Heavy metals are pollutants that can enter the drinking water system when they seep through soils into groundwater. Arsenic, cadmium and lead are just a few of the heavy metals in the environment at unsafe levels. Heavy metal pollution is usually the result of untreated mine waste but can also result from other industrial processes including the manufacturing and use of pesticides and fertilizers.
Heavy metals pose significant health risks at high concentrations in drinking water. the EPA uses Inductively coupled plasma-atomic emission spectrometry (ICP-AES), a special method to test for heavy metals in water.
Atomic spectrometry converts each metal in the water sample to a particulate emission that can then be weighed. Extrapolations are made to determine each metal concentration in each water sample taken. The complicated analysis requires preserving the sample with acid, heating the sample to convert to a particulate emission and then identifying each metal and its weight.
A simple analogy is to capture the steam from a pot of water, separate every atom in the steam, identify each atom, weigh each atom and then apply these numbers back to the original volume of water contained in the pot. The result is an accurate picture of what is in the water.
Heavy Metals in Water
High heavy metals concentrations can be naturally occurring. Every geologic formation contains a certain amount of heavy metal. Mine operations extract and process these metals in areas with the highest concentrations. Water in these areas may have high metal concentrations due to the combination of naturally occurring deposits and mine waste. Water samples are usually taken randomly within a contaminated area and offsite to identify the source of contamination and the pathway it travels, into the drinkable groundwater system or away from potable water sources. Accurate determination of heavy metal contamination is important to identify cumulative risks to people drinking water derived from these areas.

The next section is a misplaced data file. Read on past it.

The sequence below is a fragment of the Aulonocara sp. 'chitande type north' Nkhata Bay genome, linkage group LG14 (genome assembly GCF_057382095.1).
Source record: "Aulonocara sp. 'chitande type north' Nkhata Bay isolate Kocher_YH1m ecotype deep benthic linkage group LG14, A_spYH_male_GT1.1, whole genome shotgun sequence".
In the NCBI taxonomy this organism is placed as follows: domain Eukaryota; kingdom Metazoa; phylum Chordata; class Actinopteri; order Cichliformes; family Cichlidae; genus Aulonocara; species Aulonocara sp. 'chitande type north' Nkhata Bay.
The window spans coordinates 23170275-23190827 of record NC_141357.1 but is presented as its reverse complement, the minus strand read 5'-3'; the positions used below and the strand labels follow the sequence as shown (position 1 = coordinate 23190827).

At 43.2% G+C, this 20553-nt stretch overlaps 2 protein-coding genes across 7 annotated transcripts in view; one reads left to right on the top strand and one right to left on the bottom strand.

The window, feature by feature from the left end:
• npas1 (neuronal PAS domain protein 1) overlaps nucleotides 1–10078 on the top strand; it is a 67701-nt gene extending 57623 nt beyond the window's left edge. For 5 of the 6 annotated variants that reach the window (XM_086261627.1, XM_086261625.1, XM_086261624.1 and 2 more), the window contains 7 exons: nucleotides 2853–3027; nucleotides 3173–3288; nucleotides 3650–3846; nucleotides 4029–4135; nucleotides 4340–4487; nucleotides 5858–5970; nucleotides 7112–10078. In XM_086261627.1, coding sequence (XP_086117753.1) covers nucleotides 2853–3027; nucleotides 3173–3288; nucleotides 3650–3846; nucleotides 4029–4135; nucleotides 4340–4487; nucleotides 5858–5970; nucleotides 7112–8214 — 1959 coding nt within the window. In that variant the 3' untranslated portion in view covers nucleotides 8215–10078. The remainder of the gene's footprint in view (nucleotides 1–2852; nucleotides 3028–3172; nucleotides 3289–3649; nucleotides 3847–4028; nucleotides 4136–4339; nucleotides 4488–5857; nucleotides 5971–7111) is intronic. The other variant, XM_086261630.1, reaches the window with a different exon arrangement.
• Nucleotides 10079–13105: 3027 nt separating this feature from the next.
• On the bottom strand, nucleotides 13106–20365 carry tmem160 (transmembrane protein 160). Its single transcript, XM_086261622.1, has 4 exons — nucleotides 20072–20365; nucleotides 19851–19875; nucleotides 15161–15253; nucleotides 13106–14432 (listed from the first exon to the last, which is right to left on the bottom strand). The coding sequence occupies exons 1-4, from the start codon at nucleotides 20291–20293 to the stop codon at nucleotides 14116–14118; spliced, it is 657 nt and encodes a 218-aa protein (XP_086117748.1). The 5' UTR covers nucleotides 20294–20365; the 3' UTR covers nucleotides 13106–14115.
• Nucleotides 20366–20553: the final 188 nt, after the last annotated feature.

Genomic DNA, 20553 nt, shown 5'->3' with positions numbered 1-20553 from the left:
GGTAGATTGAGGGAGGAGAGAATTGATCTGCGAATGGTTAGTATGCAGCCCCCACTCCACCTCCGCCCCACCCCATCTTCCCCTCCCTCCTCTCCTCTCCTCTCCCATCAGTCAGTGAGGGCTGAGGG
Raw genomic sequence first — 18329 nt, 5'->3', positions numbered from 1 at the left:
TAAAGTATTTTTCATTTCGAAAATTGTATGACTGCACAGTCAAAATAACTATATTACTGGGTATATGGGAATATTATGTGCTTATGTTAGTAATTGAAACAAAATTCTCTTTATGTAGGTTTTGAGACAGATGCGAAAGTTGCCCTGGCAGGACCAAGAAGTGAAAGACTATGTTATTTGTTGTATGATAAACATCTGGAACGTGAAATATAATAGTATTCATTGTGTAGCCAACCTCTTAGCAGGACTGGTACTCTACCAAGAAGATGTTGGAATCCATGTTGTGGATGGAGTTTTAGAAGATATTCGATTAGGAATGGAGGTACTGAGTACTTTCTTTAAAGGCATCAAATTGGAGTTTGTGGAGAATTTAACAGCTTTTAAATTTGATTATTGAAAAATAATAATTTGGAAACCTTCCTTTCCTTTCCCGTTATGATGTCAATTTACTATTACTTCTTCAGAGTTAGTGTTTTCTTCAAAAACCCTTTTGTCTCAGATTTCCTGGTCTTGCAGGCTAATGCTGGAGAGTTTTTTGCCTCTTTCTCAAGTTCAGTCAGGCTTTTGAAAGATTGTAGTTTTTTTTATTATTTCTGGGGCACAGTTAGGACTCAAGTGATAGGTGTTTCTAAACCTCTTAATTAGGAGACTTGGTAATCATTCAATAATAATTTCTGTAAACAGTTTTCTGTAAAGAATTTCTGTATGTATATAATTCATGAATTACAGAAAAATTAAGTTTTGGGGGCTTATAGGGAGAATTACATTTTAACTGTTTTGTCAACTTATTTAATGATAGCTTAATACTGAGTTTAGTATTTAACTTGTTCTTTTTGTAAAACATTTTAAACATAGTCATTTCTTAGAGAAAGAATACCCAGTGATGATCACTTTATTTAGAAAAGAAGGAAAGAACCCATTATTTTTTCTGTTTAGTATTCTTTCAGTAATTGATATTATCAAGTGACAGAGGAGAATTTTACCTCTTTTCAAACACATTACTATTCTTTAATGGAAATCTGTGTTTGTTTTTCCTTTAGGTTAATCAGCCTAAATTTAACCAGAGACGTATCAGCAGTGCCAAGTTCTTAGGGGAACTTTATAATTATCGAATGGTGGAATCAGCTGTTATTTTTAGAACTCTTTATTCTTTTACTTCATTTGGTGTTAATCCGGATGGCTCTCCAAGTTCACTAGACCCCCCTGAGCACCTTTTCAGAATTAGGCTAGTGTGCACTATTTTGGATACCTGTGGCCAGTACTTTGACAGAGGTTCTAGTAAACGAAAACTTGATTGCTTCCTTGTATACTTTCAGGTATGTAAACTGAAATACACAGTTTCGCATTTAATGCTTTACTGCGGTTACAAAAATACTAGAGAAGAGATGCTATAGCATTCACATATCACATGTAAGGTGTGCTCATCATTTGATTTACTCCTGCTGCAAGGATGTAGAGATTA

Treating Heavy Metal Contamination in Water
Heavy metal water contamination is a difficult expensive problem to address. Most cleanup activities use a pump and treat system where contaminated groundwater is pumped out of the ground, treated with activated carbon to remove contaminants and then replaced into the groundwater system. Because large volumes of water must be pumped and treated over long time periods, associated operation and maintenance systems are very expensive. There are some new technologies being developed that actually treat the water in the ground which operate more efficiently and quickly, decreasing costs.
If groundwater is contaminated with heavy metals, an alternative source of drinking water must be used to prevent harmful health effects, until the water is treated to meet standards protective of human health and the environment.